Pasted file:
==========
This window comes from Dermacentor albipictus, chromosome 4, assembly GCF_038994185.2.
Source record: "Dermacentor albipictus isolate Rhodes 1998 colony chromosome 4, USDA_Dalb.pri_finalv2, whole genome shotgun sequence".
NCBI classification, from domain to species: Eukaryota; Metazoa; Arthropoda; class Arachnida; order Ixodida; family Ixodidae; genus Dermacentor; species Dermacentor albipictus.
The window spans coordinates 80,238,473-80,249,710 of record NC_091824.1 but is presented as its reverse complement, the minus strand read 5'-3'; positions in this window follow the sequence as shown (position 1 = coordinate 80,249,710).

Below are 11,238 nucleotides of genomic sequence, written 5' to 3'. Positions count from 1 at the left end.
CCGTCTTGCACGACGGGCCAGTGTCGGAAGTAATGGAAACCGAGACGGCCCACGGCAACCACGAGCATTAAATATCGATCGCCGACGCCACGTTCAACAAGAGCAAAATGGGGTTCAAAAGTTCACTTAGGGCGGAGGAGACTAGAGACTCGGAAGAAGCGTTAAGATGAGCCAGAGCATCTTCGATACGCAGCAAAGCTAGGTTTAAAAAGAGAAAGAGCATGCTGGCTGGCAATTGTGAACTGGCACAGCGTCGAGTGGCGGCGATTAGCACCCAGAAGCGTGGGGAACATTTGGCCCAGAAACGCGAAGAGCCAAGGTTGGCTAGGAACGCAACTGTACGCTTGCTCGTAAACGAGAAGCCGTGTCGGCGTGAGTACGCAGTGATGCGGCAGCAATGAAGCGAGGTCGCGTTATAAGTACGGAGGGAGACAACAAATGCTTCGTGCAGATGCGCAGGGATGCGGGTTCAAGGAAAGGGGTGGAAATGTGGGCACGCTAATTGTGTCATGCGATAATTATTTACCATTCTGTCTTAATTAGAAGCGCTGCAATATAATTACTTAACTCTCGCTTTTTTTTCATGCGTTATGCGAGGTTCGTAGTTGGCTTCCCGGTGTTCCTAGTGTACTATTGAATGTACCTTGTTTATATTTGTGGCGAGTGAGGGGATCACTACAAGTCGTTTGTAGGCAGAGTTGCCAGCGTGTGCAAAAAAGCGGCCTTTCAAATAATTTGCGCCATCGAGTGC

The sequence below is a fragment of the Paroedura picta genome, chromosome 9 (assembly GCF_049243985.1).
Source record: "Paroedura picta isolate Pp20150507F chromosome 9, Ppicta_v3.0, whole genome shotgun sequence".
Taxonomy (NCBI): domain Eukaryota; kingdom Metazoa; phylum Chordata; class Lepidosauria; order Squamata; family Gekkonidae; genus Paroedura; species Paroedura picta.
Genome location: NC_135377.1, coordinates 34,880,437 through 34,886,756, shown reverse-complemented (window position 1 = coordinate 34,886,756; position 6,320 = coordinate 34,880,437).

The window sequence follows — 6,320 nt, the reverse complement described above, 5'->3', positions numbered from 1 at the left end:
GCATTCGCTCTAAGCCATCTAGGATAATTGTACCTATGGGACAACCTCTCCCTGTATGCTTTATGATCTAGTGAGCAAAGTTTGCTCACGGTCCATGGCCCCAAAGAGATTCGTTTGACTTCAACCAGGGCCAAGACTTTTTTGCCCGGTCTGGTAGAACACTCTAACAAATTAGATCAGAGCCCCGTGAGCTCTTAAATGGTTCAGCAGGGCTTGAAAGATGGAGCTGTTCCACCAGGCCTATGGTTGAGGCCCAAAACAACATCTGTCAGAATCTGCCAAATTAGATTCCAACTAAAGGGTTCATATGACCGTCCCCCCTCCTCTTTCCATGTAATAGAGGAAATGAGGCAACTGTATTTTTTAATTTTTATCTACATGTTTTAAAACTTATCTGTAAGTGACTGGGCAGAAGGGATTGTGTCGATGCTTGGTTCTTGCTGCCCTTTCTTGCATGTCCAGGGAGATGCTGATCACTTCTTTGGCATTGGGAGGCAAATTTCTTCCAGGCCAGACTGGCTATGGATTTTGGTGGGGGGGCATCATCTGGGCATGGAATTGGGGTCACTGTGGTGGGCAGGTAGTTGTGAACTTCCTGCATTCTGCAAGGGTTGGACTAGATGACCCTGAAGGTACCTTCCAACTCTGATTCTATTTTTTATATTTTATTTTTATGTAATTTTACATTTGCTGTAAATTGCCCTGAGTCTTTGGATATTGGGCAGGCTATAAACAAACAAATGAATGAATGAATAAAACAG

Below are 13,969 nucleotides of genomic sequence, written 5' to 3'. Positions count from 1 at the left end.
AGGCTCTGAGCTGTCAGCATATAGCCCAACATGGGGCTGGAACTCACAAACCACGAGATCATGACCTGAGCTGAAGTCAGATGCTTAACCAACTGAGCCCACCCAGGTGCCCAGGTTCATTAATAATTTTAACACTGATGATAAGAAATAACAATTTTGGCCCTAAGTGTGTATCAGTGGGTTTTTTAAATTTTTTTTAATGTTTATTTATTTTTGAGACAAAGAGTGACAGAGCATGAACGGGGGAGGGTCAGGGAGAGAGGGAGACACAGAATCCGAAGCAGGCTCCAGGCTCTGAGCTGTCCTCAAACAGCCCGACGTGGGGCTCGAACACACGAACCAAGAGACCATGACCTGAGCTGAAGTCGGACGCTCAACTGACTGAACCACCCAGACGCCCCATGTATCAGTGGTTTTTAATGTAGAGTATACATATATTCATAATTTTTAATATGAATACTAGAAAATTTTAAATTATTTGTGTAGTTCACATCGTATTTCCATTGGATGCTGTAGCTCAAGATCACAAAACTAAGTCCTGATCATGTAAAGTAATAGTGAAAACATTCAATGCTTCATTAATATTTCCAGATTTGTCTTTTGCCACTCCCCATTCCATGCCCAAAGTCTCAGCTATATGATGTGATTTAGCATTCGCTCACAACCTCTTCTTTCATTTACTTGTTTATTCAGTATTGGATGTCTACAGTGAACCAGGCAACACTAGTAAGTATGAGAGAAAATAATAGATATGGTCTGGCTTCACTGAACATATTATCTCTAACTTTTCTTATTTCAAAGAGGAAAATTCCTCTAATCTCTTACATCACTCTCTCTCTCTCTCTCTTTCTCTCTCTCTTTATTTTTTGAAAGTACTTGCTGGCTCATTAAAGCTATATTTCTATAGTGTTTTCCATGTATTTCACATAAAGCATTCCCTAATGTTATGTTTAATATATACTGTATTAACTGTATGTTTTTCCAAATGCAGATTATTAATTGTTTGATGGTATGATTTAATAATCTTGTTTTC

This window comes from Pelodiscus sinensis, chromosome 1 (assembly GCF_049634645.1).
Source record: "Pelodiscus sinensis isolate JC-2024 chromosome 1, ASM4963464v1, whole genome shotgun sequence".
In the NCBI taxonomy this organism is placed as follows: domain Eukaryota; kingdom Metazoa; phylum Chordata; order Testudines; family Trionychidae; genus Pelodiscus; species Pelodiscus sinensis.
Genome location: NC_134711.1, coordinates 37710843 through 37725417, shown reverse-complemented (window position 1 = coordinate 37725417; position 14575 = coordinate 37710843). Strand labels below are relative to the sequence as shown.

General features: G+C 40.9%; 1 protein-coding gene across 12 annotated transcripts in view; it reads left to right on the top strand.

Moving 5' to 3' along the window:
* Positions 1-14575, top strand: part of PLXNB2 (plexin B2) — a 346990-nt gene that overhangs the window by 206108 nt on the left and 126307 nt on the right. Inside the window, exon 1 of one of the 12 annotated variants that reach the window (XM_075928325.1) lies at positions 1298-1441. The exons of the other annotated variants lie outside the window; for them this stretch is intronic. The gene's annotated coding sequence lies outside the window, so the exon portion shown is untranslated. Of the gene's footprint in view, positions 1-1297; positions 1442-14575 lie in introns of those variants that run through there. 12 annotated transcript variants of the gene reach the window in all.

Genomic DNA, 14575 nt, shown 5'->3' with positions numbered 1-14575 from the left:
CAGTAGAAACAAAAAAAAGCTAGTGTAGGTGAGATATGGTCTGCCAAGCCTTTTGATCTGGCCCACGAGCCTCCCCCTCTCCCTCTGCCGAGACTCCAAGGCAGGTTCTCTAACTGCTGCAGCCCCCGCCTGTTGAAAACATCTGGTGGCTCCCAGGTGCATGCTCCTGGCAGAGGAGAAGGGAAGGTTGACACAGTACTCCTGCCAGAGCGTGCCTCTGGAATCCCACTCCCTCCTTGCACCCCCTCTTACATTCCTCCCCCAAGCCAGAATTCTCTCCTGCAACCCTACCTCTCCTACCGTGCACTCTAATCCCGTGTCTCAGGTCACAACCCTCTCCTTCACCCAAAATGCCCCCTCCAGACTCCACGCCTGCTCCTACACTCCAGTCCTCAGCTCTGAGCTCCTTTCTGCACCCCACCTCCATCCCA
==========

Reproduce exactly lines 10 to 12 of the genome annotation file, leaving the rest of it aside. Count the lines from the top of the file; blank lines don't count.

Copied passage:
Genome location: NC_135377.1, coordinates 34,880,437 through 34,886,756, shown reverse-complemented (window position 1 = coordinate 34,886,756; position 6,320 = coordinate 34,880,437).

The window sequence follows — 6,320 nt, the reverse complement described above, 5'->3', positions numbered from 1 at the left end:
GCATTCGCTCTAAGCCATCTAGGATAATTGTACCTATGGGACAACCTCTCCCTGTATGCTTTATGATCTAGTGAGCAAAGTTTGCTCACGGTCCATGGCCCCAAAGAGATTCGTTTGACTTCAACCAGGGCCAAGACTTTTTTGCCCGGTCTGGTAGAACACTCTAACAAATTAGATCAGAGCCCCGTGAGCTCTTAAATGGTTCAGCAGGGCTTGAAAGATGGAGCTGTTCCACCAGGCCTATGGTTGAGGCCCAAAACAACATCTGTCAGAATCTGCCAAATTAGATTCCAACTAAAGGGTTCATATGACCGTCCCCCCTCCTCTTTCCATGTAATAGAGGAAATGAGGCAACTGTATTTTTTAATTTTTATCTACATGTTTTAAAACTTATCTGTAAGTGACTGGGCAGAAGGGATTGTGTCGATGCTTGGTTCTTGCTGCCCTTTCTTGCATGTCCAGGGAGATGCTGATCACTTCTTTGGCATTGGGAGGCAAATTTCTTCCAGGCCAGACTGGCTATGGATTTTGGTGGGGGGGCATCATCTGGGCATGGAATTGGGGTCACTGTGGTGGGCAGGTAGTTGTGAACTTCCTGCATTCTGCAAGGGTTGGACTAGATGACCCTGAAGGTACCTTCCAACTCTGATTCTATTTTTTATATTTTATTTTTATGTAATTTTACATTTGCTGTAAATTGCCCTGAGTCTTTGGATATTGGGCAGGCTATAAACAAACAAATGAATGAATGAATAAAACAG